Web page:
Tuesday, March 20, 2012

Chart Sounding Datums… who needs um?


I think the answer is no one, but the typical navigation text and reference publication would not be the place to learn that. 

Look at these sample definitions from the standard reference for chart reading called Chart No. 1:




There is no further clarifications of the terms in the booklet. There is definitely an implication here that we need to know what these chart datums are, but we do not. This type of presentation is just another way the government supports navigation schools.

In the top picture the phrase

"Drying heights and contours above chart datum" 

can and should be replaced by

"Drying heights and contours above the water level when the tide height is 0."

Likewise in the bottom picture, the level identification called

"MLLW (Chart Datum)" 

should be replaced with





"Water depth when the tide = 0."


In fact, there is no place in practical navigation where the navigator needs to know what tide level is being used for the chart datum. The depths printed on the chart (called soundings, because the numbers shown on the chart were actually measured at some point) are the expected depths of the water when the tide at that time and place is 0. If the chart reads 13 ft, and the tide is 4 ft at the moment, then we should expect the water to be 17 ft deep at that time. 

Put another way, we should always expect the water depth to be deeper than shown on the chart except in those short periods of time when there happens to be a negative tide.

All nautical charts of all nations work this way.

The chart datum used is actually some arbitrary level of the tide averaged over a long period, usually 19 years. On the US west coast where we have two highs and two lows each day and the two lows are not the same, NOAA uses the 19 year average of the water depth at the lower low of each day and they call that the depth of zero tide, labeled MLLW.  The idea is get some reference plane that will make the tide positive most of the time.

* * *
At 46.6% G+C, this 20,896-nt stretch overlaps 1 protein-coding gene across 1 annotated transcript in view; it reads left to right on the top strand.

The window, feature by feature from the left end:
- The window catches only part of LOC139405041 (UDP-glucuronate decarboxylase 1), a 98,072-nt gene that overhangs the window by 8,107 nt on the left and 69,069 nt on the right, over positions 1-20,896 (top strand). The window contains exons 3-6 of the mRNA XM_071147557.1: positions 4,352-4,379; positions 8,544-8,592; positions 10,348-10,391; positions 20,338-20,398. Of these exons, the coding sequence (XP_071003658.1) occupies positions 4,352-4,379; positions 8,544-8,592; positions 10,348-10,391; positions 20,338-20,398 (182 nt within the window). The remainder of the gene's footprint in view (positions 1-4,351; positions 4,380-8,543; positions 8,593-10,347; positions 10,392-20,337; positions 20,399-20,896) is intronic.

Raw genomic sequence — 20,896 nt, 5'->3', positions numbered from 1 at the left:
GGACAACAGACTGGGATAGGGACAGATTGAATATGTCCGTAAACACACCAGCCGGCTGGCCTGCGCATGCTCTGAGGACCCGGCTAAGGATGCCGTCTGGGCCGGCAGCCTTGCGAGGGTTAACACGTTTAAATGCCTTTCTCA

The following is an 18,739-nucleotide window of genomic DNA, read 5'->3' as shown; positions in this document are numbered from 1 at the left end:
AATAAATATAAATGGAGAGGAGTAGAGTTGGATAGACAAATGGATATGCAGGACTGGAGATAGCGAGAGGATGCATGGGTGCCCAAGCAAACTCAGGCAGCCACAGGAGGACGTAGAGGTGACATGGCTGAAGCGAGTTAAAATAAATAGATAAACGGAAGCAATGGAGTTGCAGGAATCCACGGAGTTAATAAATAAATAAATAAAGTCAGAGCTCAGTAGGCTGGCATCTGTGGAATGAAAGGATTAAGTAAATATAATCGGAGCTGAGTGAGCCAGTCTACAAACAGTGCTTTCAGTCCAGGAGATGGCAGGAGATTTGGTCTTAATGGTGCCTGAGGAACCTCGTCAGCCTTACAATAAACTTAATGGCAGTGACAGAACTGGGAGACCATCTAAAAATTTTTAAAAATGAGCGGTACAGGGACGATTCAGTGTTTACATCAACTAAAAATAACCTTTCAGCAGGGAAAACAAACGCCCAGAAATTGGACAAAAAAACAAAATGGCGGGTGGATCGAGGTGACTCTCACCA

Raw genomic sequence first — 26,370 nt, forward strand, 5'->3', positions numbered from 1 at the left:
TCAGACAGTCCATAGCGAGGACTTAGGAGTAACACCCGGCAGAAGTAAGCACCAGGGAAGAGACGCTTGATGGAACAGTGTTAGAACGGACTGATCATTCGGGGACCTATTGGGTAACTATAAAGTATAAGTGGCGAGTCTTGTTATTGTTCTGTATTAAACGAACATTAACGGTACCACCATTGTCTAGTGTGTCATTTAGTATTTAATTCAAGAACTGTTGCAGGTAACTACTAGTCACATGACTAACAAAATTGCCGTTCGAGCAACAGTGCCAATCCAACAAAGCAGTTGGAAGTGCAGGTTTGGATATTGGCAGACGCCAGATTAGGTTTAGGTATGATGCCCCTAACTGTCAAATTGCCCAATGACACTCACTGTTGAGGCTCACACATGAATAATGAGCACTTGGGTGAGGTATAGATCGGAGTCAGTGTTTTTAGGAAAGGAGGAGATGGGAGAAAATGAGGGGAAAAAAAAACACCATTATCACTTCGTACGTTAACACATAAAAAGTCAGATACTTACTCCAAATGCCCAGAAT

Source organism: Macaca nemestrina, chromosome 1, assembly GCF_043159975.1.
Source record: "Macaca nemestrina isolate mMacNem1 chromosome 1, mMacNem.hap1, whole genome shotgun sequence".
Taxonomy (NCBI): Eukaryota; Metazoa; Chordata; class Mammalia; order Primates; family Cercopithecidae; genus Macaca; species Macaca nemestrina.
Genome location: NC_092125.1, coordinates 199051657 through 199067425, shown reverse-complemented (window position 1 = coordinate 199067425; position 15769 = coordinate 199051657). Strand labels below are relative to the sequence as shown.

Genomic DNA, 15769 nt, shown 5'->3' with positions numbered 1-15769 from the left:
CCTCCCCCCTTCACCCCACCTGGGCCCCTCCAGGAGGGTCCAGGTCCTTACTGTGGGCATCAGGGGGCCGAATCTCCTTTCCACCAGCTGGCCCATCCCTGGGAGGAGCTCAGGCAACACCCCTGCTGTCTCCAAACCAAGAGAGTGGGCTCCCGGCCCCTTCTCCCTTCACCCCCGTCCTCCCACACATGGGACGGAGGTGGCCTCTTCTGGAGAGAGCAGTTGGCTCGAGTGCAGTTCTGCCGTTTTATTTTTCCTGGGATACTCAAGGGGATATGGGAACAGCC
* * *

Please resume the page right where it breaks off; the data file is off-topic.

They could have done something more like the Canadians and decided not to use the lower lows every day, but just the lower lows on the days near the new moon and full moon. This would lead to even fewer days with negative tides.

It really does not matter what they do, so long as the folks making the charts and the folks making the tide tables are still friends and working together. Beyond that the navigator really does not care.
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By the way, with all that said, I must add that this lack of concern does not apply to the vertical height datum used on charts. That is always Mean High Water (MHW) and it is crucial that we know and understand this concept. In fact, the nautical chart is the only place to learn the value of MHW. This crucial data (ie for predicting bridge clearances) is not available in tide tables. It can also vary from one part of the chart to another, in which case there would be multiple listings on the chart..

3 comments:

osprey navigatio said...

I must say that overall I am really impressed with this blog.It is easy to see that you are impassioned about your writing. I wish I had got your ability to write. I look forward to more updates and will be returning.

David Burch said...

Thanks for your kind words. we have been a bit busy lately, but will be adding new note soon on predicting satellite passes for ASCAT, OSCAT, and WindSat scatterometer instruments. Recently found a neat (free) iOS app for the job.

David Burch said...

by the way... just realized that the term "controlling depth" listed on charts makes no reference to tide or datum, which is one case where we would at least like to know what the definition is. I have written to several agencies asking about this but have not heard back. Till then we have to assume that this depth printed on charts is like any other sounding tied to zero tide height, even though the Bowditch definition states simply that it is the "least depth," which could be interpreted to be independent of normal tides.